If you drink iced tea, listen up. Even though it’s one of the healthiest beverages you can drink, there’s a hidden danger. On the good side, tea lessens stress, helps prevent heart disease and stroke, and even helps preserve memory. However, for some people - it can raise the risk of painful kidney stones. That’s the word from Dr. Mark Mulac. He’s a urologist with the Loyola University Health system in Maywood, Illinois, and he loves iced tea so much he was drinking up to six glasses a day in the summer. He was forced to give it up when it brought on a bout of kidney stones that eventually led to surgery. Mulac says the pain was excruciating.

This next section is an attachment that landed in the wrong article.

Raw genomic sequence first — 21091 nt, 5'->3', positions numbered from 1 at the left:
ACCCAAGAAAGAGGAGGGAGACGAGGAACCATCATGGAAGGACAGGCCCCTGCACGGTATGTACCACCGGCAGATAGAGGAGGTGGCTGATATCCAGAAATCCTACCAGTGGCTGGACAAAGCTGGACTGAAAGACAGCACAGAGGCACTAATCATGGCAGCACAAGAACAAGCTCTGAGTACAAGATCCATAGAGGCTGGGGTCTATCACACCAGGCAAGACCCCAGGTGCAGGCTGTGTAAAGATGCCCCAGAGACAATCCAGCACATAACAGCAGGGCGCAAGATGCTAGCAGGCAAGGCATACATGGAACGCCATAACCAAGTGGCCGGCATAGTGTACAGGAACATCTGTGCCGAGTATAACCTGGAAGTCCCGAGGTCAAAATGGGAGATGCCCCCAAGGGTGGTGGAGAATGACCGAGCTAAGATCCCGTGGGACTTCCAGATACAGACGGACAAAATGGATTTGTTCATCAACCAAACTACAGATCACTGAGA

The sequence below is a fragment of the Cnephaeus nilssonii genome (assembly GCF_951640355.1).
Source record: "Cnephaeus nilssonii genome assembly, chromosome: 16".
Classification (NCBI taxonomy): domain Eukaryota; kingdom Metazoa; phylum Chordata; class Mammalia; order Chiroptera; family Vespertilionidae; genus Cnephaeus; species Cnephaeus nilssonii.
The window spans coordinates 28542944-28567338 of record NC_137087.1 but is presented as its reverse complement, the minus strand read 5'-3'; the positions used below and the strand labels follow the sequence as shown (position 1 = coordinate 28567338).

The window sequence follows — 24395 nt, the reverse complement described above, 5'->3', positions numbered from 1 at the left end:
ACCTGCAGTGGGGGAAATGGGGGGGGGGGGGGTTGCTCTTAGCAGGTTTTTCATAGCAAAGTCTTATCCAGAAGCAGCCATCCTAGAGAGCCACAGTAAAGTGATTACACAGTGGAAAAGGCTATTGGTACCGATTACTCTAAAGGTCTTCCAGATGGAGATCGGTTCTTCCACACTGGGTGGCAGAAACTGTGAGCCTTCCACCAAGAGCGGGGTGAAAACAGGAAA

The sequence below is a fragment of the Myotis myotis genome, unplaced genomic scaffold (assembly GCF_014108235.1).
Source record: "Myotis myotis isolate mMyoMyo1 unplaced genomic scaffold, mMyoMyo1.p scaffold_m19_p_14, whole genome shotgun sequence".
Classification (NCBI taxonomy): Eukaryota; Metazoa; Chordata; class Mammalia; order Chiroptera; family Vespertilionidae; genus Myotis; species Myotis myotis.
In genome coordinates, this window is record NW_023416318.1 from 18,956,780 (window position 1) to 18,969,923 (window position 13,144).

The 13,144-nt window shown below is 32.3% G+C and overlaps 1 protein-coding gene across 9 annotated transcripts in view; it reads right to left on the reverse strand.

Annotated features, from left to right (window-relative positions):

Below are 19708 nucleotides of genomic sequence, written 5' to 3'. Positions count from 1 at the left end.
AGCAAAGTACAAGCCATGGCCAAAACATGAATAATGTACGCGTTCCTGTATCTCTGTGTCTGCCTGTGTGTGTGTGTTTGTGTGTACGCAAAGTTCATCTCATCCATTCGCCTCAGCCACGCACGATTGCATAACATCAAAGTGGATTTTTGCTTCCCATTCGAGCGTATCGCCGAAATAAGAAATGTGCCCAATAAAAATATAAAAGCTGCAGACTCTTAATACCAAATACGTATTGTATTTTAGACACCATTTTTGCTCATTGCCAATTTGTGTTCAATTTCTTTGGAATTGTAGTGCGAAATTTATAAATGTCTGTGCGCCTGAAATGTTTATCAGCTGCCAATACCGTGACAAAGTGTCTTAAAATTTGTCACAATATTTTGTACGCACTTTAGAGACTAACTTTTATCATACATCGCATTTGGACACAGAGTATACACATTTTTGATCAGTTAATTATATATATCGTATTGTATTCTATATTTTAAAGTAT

So why does iced tea lead to kidney stones? It contains high concentrates of oxalate, and that’s one of the key ingredients in kidney stones, which are crystals that form in the kidneys. About one in 10 people get the them, with men being four times as likely as women. Also, a man’s risk rises dramatically once he’s in his 40s. Dr. John Milner, an instructor in the department of urology at Loyola University Chicago Stitch School of Medicine, says the most common cause of kidney stones is actually dehydration. In the summer, when people are sweating more, they also drink more iced tea – thinking it’ll help keep them hydrated. They don’t realize they’re making things worse.  

So what SHOULD you drink? Milner says there’s no better choice than plain old water – period. You can flavor it with lemon if you want to add some zing, and water actually helps ward off kidney stones. Also, if you’re prone to developing them, you should cut back on chocolate, nuts, and spinach - all of which have high concentrations of oxalates.